Recently, we published a summary of our research about application stability on Android and iOS devices. In this summary, we focused solely on operating system, different versions of those and how different OEMs compare against each other (Apple vs. different Android OEMs). Naturally, one important aspect in mobile devices is the chipset, the power of the system that enables all those great games, graphics, connectivity and so on. Let’s take a look at another summary of how chipsets varied in this same study.
It’s actually amazing how differently different silicon (CPU, GPU etc.) perform. This doesn’t always come through and is not necessarily obvious for end-users. Sometimes it feels that people pay too much attention of CPU clock rate than actual chipset and other combination that makes the actual device.
For our research, we’ve gathered a significant amount of data from Testdroid Cloud test runs executed by a myriad of different mobile app and game developers. As said, the primary goal for this research was to understand the most typical problems, issues and challenges that Android application and game developers confront with those devices they must build their stuff on. By doing this research we got enormous amount of data from these devices – that represent a remarkable coverage of Android and iOS volumes globally – and we will now take a look at the hardware side of things.
How to interpret/read those graphs?
The findings from this study are presented as a box plot figures. In those figures darker black line is the median (50%) of failure percentage from different devices in that group. The upper line of box describes upper quartile (75%) and lower line describes lower quartile (25%). Lines connected with dashed line are maximum (on top or right) and minimum (on bottom or left). Circle describes an outlier.
Okay, these devices running single-core chipsets are still big in volumes when it comes to Android use. In this category we got two Apple devices (iPhone 4 A1332 with iOS 6.0 and iPod touch A1367 with iOS 6.0.1) and the following chart shows the failure rate of apps compared to various other chipsets. The blue line splitting the screen shows the average failure percentage of those Apple devices running Samsung-Intrinsity Apple A4 APL0398.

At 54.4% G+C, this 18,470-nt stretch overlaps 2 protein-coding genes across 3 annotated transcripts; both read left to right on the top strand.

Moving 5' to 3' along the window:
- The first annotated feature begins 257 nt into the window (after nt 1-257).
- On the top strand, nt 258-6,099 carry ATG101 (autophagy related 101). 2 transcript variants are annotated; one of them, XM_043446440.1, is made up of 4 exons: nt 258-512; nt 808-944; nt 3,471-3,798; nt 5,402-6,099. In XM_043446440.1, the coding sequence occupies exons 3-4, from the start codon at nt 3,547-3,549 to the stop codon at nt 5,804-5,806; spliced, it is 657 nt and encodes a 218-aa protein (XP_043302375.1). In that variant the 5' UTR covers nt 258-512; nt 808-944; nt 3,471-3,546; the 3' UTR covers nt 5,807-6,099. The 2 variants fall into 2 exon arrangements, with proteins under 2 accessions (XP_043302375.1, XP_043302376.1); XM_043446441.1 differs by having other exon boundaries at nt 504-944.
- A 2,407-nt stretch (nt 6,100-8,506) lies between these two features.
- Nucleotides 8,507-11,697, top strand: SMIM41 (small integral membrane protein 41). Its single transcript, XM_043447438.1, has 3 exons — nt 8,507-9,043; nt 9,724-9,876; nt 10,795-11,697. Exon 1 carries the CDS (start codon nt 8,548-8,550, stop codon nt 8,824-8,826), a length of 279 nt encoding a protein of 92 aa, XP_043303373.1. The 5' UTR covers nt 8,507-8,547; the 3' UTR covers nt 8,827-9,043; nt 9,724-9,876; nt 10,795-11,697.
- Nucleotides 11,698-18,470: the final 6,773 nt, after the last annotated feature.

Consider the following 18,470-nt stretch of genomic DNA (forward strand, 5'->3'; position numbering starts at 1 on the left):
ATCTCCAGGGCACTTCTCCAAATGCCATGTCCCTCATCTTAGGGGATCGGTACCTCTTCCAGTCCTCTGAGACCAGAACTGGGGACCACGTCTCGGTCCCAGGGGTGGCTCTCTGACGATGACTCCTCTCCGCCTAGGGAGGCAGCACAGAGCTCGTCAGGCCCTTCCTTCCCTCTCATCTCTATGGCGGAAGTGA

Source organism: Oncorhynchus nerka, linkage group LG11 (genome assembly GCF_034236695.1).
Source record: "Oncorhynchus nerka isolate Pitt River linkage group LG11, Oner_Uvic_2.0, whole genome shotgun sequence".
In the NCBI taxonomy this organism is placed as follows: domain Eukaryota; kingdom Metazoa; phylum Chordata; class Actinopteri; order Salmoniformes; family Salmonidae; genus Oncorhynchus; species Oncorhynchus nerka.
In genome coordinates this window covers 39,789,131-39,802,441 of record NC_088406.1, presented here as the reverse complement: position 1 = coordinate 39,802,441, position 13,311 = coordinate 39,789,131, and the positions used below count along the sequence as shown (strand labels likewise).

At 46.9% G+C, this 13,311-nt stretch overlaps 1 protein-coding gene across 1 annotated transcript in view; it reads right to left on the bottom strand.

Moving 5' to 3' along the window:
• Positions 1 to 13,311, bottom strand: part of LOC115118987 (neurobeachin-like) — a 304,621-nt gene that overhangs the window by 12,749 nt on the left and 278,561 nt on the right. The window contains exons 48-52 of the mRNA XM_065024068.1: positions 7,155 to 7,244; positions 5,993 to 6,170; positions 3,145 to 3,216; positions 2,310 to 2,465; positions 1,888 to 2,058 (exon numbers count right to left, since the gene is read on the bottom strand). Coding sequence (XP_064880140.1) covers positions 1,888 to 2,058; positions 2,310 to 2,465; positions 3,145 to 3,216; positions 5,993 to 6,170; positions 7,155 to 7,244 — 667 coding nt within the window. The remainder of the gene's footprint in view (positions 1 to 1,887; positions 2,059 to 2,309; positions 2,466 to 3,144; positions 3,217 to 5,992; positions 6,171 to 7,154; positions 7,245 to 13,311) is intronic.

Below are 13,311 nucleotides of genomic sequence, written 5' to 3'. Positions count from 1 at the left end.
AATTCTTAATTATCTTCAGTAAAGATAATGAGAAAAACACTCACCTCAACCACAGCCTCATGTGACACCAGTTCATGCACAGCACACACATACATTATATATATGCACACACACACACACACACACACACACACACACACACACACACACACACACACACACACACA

In general, all semis seem to have more and less robust chipsets. Furthermore, the number of different OEMs using these chipsets with Android is much greater (compared to Apple) so that also explains why there is more dispersion with those chipsets.
In dual-core category, we got more Apple devices to compare with myriad of different Android devices with different chipsets. The most interesting finding with Apple devices was that A7 and A6X were quite robust and failure rate didn’t change much. However, with A5R2 and A5 the dispersion was much greater. Devices with Apple A5R2 (iPad mini A1432 with iOS 6.1, 6.0.1 and 7.0) had more issues running apps. On the other hand, Intel Atom based devices were the most robust and also the most challenging (Atom X2580 vs. Atom X2560).
The most interesting finding with quad-core chipsets is that clock rate doesn’t directly correlate with performance. Some benchmarks show significant improvement in performance, even when the user experience and the app performance on those chipsets and devices don’t improve significantly. Furthermore, power consumption is a bigger problem with these devices running high-end clock-rate chipsets, and some devices run out of battery quickly. However, there is a tight relation to the quality and age of the battery, and cannot be solely attributed to the chipset.
What do these charts tell us? Well, as said, there are lots of differences in chipsets and it naturally have to take into consideration in which devices are these chipsets included. No OEM is running vanilla Android but they have customized those with their custom UIs/skins, put their own legacy software in these, and some update those versions more frequently than others. Also, how big is the memory (RAM) included in devices is also tightly related to the robustness as well as other hardware in these devices (WiFi, sensors, etc.).
Why is this important? Again, it is very critical for app developers to understand that a chipset has a significant impact on how well apps/games perform. A good rule of thumb is that you should also thoroughly test your applications on all kinds of devices — low end, mid-range and high end — e.g. if your app has heavy graphics (such as apps with video streaming) or uses the GPU heavily, to ensure maximal performance across all possible devices.
Do not assume that your app works across different chipsets. Chipsets have a lot of differences between them!
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